Peering through a windscreen no wider than a letterbox RAF Wing Commander Andy Green puts his foot down and goes from nought to 210 mph (310km/h) over 1.7 miles, in less time than it takes the average person to walk 10 yards.

Eight seconds later it's all over, the first test run carried out by Bloodhound SSC in front of the public successfully completed.

Within a few minutes the 14.65 yards long (13.4 metres) supersonic car sets off again down the runway at Newquay Airport, in Cornwall, flames shooting out of its exhaust engine as it once more reaches 200 mph.

Yesterday's display - witnessed by more than 3,500 enthusiastic spectators - was certainly impressive, but it will pale when the supersonic car makes its attempt to smash the 1,000mph barrier in South Africa in 2019.


The test runs were the first significant step on the long road to the dried-out Hakskeen Pan lakebed in Northern Cape, where W/C Green will attempt to smash his own world land speed record of 763 mph, set in 1997.

For an hour and a half Newquay Airport was closed to air traffic while the tests took place.

As Bloodhound thundered down the runway cheers from the crowd rang out - or at least they would have done had they not been drowned out by the 180 decibel roar of its engine.

Afterwards, W/C Green, hailed the day a success. "This is the longest ride we have done and the highest speeds we have done," he said. "It was hotter and harder work than I was expecting.

"But the car itself just behaved brilliantly. A five tonne car doing zero to 200 in eight seconds and then slowing down. That is unparalleled.

"We wanted to demonstrate the car is ready to go faster and the team is ready to go faster. We did that in spades."

The low slung cylindrical vehicle is powered by a Rolls Royce EJ200 jet engine, capable of producing more than 135,000 horsepower - more than six times the combined power of all the Formula 1 cars on a Grand Prix starting grid.

Specially designed suspension helped W/C Green deal with the violent thrust of the engine as well as ironing out bumps in the runway.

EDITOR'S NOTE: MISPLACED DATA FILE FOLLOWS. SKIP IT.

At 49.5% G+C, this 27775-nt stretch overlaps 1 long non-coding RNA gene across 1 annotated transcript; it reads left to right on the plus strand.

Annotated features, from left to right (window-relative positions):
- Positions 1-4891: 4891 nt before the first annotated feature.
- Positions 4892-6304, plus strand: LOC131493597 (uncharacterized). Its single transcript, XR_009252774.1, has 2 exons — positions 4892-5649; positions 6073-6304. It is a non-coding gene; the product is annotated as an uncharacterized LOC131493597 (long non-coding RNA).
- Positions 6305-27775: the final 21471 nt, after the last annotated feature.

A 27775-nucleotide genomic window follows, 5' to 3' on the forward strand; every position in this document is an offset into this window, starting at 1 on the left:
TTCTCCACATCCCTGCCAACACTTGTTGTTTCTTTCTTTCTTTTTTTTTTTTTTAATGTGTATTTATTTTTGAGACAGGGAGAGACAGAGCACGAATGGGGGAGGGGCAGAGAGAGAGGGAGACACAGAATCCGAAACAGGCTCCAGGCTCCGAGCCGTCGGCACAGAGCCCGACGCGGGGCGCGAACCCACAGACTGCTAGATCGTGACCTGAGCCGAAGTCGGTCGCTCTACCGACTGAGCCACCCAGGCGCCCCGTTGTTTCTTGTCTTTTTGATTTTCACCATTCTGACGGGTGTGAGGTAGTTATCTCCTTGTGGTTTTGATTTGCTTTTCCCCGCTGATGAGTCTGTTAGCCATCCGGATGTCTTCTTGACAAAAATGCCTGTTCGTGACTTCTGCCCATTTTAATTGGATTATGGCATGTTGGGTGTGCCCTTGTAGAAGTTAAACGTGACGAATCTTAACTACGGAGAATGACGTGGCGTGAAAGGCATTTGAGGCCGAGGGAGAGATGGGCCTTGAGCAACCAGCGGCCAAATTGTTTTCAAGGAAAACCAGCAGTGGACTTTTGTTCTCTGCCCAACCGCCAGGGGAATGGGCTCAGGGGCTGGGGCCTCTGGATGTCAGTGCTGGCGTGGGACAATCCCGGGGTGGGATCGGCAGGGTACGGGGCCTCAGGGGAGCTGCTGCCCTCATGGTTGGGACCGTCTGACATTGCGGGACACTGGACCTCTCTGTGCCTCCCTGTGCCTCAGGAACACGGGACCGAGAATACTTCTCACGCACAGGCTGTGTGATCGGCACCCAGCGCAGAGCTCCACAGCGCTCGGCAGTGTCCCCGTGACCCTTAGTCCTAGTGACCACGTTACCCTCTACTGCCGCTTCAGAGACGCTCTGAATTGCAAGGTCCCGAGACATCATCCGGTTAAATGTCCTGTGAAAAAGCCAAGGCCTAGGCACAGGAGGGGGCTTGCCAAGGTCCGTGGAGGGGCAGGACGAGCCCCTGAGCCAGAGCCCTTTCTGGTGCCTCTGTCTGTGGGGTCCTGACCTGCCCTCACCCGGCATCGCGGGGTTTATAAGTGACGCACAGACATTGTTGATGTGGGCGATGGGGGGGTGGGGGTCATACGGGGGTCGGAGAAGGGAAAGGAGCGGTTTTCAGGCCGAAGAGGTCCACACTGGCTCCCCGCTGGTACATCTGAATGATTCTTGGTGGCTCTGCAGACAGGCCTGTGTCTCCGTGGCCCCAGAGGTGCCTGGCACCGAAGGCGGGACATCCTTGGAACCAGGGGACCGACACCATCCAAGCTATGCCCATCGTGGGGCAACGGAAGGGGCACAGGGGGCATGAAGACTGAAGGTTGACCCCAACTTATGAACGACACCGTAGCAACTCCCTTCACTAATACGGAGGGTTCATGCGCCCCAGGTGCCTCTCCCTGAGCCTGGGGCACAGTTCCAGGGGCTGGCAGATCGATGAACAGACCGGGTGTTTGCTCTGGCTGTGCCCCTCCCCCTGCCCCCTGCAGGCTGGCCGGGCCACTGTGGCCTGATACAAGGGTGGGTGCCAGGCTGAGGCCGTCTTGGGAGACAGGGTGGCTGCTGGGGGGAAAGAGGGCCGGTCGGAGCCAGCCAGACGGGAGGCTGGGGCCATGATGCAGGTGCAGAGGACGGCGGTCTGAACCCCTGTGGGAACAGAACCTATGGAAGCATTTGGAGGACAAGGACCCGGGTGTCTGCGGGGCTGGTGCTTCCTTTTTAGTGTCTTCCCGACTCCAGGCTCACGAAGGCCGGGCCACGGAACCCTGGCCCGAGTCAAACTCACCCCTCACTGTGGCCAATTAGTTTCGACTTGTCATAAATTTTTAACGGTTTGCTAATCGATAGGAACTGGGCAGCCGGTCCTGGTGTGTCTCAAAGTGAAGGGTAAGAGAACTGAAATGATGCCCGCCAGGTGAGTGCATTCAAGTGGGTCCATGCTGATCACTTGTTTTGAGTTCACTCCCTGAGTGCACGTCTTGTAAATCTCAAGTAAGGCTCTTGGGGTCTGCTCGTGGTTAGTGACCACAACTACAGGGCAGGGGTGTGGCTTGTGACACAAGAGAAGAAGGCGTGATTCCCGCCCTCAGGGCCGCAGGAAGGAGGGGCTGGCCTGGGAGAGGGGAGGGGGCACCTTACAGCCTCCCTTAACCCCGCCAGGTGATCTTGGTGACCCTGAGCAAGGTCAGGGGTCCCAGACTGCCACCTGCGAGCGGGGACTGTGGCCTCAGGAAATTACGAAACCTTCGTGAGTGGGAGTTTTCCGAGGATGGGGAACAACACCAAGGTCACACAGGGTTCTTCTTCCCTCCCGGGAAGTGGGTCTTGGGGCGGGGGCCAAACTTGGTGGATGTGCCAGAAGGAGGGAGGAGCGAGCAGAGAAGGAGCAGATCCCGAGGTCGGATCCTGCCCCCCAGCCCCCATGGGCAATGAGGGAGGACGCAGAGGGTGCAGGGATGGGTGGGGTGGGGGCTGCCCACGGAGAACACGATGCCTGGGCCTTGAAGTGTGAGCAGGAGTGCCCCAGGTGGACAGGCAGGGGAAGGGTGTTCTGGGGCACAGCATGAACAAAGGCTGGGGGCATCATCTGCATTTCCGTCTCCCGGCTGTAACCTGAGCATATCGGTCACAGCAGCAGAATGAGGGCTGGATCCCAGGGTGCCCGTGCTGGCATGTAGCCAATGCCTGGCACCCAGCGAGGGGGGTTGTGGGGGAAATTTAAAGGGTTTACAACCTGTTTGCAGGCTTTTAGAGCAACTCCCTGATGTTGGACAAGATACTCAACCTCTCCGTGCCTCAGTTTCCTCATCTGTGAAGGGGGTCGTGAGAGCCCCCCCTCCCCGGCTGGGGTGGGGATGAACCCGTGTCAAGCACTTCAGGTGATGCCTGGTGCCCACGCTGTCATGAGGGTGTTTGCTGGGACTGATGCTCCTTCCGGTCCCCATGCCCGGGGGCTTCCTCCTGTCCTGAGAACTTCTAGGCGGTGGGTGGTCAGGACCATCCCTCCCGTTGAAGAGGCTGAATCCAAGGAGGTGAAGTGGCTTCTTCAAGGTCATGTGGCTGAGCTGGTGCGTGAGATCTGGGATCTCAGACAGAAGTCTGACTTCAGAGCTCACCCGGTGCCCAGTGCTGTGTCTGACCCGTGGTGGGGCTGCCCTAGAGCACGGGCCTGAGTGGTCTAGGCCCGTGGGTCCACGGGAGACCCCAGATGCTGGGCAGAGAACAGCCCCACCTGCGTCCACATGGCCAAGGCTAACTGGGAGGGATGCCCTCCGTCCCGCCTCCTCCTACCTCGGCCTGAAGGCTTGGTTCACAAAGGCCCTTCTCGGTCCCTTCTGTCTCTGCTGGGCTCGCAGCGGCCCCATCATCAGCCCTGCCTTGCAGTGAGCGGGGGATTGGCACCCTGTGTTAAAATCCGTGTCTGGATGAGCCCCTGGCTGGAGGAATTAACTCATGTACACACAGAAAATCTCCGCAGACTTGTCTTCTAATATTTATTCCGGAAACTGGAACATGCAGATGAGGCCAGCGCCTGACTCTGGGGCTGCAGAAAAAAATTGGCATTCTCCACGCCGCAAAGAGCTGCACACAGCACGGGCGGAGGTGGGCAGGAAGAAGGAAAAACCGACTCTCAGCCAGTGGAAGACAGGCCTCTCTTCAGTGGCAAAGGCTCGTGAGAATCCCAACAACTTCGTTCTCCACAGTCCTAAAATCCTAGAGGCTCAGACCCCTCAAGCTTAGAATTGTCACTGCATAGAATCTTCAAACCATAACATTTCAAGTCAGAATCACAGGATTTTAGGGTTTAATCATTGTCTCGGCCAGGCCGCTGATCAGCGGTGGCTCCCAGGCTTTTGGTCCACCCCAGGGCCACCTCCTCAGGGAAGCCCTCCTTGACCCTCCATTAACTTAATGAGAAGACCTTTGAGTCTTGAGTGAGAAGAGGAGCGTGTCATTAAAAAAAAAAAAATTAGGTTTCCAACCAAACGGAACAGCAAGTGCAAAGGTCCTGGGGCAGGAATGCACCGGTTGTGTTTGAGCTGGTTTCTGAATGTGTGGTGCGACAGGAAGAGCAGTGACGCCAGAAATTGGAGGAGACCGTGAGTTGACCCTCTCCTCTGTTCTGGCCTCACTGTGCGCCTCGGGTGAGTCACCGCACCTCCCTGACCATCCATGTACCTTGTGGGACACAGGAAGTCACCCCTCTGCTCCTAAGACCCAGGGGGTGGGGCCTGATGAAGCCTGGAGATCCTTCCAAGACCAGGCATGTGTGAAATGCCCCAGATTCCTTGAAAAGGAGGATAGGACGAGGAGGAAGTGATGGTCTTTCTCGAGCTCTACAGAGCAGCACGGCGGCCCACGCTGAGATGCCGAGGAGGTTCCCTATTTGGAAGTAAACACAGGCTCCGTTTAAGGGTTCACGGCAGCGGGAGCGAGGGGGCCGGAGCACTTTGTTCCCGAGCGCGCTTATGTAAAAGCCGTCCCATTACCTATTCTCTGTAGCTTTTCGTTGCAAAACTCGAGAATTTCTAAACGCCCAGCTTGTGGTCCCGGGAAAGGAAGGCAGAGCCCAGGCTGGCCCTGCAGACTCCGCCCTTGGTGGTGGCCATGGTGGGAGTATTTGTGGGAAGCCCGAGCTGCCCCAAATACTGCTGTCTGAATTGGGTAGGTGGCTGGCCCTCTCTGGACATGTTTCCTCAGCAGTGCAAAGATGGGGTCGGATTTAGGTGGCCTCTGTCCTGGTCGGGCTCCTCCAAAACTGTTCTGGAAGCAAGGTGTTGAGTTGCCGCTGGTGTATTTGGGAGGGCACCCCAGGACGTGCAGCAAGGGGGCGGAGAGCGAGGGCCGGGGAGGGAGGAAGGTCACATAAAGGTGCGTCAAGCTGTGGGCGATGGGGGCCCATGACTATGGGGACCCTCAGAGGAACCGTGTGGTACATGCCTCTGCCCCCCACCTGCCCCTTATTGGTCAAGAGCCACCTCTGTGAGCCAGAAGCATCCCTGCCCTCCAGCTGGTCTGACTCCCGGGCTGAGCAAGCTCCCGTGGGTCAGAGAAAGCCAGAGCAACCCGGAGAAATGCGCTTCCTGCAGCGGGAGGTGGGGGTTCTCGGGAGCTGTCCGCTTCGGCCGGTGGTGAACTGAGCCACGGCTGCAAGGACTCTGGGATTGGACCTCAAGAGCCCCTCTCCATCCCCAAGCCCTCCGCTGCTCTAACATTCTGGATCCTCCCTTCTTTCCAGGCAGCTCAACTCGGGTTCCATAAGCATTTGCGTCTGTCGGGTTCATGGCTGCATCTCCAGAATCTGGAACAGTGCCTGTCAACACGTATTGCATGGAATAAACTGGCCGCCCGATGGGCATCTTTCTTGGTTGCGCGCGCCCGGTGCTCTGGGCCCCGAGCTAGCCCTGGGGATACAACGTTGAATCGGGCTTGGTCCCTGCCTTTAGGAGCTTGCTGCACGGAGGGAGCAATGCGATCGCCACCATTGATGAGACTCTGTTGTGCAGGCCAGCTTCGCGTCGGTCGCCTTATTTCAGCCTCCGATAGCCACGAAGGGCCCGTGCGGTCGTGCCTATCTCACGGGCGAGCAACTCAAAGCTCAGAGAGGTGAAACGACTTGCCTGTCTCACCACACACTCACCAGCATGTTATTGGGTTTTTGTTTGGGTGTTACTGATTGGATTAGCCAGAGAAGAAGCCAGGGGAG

Inside the cockpit is a bank of high-tech controls to steer, monitor fuel flows and, crucially, brake.

Pilot Andy Green climbs into the cockpit as Bloodhound SSC is prepared to be towed out of the hangar by technicians. Photo / AP
Pilot Andy Green climbs into the cockpit as Bloodhound SSC is prepared to be towed out of the hangar by technicians. Photo / AP

The jet intake is as high above the ground as possible to avoid being clogged by desert dust when more advanced tests take place.

W/C Green joked that one thing Bloodhound does not need is wing mirrors. After all, nothing is likely to overtake it.

The mastermind behind Bloodhound - distinctive for its orange snout and towering tail fin designed to cut through desert winds - is 85-year-old Ron Ayers, who has come out of retirement in an attempt to break his own record.

Ayers designed the Thrust SSC, in which W/C Green established his record 20 years ago with a speed of 763.035mph.

Determined to build a car capable of reaching 1,000mph he once again teamed up with W/C Green and Richard Noble - holder of the land speed record between 1983 and 1997 - to build Bloodhound.

Ayers, the project's chief of aerodynamics, worked on the first prototype of the Victor bomber.

He did not need much persuading to roll his sleeves up again, saying, "I don't need talking into it if there's an opportunity and a challenge to meet".

For the Thrust SSC the team used two jet engines. This time they opted for one, a donated Eurofighter engine, said to be the best in the world.

On Bloodhound's tail are two rival teams, the Aussie Invader 5R and North American Eagle.

But Ayers is confident it's the Brits who are most likely to make history, because, he says, "we've done it twice before".

He added: "We rather suspect we're ahead of we might also push the record outside their reach."

Ayers and the team hit on the 1,000 mph target because it is the " physical limit you can reach on land" before "science becomes a barrier".

His interest in planes began as a child during the Blitz, when he would watch Spitfires and Hurricanes flying in the sky.

Seventy five years Ayers hopes Bloodhound will inspire the next generation to pursue a career in engineering.

"We firmly believe that the technology we're creating is of value to the country," he said. "We're not doing it just for the sake of the record. We are doing it for educational reasons because children love studying fast cars and it keeps them interested in engineering".